Of NBC’s three hosts over seven games (McHugh, Bill Patrick and Dan Patrick) McHugh was best at remaining on point, on key and supporting his analysts. Look, the fact is, when Dan Patrick is at a desk it’s most likely he’s the most recognizable figure to the casual sports fan, so he’ll tend to overplay things. McHugh manages to retain his lively personality from hosting the at times fun, but at times unwatchable The Daily Line, without making things about himself, as studio hosts are won to do. His rise at VERSUS has been the biggest surprise of the NHL TV season, and I hope he sticks around now that there’s a lot more hockey to be done at the network.
On another note: NBC needs to have a permanent hockey host, whether it is McHugh or somebody else. When he was with Milbury, or Milbury and McGuire, the discussion got quieter and 400,000% more intelligent. It was like going from Tucker Max to Malcolm Gladwell. He seemed to fit well with that team, so I hope they keep him around. Regardless, I certainly hope NBC doesn’t leave Milbury and McGuire to themselves again.
3. Let’s See That Pretty Face
During NBC’s broadcast of Game 2, they had the line of the Sedin twins and Alex Burrows introduce themselves. I’m not sure if it was to get viewers better acquainted with the Vancouver Canucks, to make Burrows a little less of a villain (or perhaps more of one) after the Game 1 biting incident, or just to try something out, but I liked it. I think NBC should expand upon it: next season, do what the NFL does. Have each team playing’s top line, top defense pair, and starting goaltender introduce themselves on camera. We’re always complaining about how we don’t get the players out there and how they’re unrecognizable … well this is the perfect way to solve that problem. Let people connect with the players on a visual level.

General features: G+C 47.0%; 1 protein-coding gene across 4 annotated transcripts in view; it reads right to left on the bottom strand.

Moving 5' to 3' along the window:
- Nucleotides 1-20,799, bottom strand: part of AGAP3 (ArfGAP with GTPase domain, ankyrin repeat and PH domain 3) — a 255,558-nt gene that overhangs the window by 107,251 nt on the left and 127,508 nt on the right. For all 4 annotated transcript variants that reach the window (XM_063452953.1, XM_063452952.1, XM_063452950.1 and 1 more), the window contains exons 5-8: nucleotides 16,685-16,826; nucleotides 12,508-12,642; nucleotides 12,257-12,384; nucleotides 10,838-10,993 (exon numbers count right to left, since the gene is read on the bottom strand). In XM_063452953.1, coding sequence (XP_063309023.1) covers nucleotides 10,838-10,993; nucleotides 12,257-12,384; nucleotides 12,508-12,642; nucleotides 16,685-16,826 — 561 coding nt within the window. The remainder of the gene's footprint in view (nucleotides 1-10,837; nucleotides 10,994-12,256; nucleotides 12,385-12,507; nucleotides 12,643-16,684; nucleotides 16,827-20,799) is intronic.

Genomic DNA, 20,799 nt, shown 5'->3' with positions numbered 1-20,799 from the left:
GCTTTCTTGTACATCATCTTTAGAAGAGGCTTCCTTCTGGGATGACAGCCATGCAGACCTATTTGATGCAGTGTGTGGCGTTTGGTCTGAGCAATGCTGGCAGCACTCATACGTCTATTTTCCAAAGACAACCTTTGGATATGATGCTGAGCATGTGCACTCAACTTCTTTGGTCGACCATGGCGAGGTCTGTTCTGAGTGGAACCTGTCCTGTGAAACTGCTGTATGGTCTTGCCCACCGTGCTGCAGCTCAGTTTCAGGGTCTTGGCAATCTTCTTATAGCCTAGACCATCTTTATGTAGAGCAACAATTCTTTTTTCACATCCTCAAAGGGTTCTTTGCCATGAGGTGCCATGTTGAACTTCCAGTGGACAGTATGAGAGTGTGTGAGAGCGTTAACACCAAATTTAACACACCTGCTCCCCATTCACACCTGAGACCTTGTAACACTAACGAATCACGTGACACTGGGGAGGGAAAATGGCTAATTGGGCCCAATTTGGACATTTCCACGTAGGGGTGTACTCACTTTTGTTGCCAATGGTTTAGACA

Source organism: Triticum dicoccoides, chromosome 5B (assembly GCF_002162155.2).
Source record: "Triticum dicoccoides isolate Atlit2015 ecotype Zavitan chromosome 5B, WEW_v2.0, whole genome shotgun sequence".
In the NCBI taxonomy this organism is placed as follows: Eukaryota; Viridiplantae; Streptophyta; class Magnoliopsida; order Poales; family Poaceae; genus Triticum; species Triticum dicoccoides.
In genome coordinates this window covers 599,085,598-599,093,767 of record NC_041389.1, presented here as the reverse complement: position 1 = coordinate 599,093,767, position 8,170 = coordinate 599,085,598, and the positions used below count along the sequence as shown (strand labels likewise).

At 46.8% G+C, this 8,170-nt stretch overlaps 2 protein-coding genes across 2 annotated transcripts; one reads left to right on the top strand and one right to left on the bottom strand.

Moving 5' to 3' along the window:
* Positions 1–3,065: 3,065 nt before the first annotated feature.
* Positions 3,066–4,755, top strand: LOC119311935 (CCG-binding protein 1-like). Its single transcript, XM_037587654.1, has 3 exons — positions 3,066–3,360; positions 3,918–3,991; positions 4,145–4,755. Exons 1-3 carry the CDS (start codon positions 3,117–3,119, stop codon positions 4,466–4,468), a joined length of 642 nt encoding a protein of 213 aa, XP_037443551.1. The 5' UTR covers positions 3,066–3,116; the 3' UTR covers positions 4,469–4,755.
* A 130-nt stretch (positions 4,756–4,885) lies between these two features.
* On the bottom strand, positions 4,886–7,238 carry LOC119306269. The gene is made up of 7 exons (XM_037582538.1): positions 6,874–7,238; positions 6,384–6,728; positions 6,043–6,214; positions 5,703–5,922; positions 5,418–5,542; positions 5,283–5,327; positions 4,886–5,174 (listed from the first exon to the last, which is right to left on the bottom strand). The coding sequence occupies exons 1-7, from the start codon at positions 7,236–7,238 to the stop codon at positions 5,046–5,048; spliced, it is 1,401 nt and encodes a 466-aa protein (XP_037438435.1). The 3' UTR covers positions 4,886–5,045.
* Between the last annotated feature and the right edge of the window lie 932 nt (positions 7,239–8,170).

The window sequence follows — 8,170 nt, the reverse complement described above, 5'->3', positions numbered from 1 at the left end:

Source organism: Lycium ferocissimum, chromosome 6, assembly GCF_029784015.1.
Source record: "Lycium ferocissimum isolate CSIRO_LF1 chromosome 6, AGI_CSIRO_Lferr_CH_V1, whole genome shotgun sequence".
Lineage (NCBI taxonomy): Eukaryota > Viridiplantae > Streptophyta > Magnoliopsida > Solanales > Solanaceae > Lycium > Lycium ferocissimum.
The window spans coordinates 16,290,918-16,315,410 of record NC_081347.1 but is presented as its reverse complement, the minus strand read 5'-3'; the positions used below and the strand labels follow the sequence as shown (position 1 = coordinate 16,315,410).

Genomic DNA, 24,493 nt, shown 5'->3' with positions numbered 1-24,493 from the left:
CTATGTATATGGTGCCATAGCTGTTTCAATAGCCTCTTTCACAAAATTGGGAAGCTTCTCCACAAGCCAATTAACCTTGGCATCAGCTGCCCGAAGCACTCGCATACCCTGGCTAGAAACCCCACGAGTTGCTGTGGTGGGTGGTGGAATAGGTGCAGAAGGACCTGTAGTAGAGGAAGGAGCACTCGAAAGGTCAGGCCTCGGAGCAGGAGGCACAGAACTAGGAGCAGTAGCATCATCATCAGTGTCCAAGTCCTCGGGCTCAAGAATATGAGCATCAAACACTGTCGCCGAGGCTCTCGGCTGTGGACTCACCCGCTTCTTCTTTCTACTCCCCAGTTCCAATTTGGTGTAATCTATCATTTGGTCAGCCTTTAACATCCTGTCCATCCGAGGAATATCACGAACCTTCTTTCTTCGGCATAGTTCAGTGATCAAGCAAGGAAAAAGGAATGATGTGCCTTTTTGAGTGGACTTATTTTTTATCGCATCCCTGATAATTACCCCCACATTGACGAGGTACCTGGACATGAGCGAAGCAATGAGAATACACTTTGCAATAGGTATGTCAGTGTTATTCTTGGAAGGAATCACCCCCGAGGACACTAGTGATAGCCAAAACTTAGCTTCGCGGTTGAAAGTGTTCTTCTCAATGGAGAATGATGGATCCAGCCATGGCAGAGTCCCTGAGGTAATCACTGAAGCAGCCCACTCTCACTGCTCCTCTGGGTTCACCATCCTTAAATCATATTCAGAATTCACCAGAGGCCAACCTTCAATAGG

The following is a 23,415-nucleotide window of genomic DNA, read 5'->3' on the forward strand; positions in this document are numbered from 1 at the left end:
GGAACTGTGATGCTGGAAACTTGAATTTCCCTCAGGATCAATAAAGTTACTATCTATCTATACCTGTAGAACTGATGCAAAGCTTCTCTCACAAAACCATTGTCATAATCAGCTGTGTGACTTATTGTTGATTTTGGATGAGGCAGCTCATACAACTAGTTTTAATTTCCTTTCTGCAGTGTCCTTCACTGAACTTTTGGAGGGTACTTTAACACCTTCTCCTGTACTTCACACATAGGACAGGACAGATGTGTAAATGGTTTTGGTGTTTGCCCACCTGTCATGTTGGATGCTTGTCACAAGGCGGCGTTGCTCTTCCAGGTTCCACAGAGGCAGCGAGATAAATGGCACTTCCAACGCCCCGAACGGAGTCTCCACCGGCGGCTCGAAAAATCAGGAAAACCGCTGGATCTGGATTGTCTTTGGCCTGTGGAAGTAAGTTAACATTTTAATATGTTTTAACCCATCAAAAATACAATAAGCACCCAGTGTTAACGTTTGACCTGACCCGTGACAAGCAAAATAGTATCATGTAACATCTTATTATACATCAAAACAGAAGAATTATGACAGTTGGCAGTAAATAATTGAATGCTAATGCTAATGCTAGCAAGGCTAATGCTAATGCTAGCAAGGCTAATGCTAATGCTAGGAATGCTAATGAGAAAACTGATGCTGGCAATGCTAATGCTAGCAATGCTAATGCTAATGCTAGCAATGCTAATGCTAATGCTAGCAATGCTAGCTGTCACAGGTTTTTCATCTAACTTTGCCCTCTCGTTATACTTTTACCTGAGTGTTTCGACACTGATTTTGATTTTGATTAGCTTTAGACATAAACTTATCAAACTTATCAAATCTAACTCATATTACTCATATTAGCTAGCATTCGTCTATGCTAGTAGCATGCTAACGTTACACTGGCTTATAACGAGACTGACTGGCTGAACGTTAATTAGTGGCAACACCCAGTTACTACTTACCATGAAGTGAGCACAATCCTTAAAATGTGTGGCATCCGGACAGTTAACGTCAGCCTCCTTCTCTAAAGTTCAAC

4. The amount of coverage
Hockey coverage on television was not in a good place in 2006, and that was especially true during the Stanley Cup Final. OLN did okay with Games 1 & 2, airing pre-game and post-game, but then disappeared for the series. There was no NHL Network, so when NBC went on and off the air, it was surrounded by nothing. It was hard to get into it when it was just a game telecast.
Flash forward to 2011, Games 3-7: I can tune into NHL Live at 4:00 p.m. ET and go straight through on NHL Network’s On the Fly (which was awesome during the Final) until 7:30 p.m. ET, and then follow either On the Fly or VERSUS’ Hockey Central up until game time. Following the final whistle, I can go over to VERSUS for Hockey Central until at least 11:30 p.m. ET, and On the Fly until about Midnight, and after Game 7, I could’ve sworn I was seeing new material until at least 2:00 a.m. ET. That’s 8-10 hours of hockey.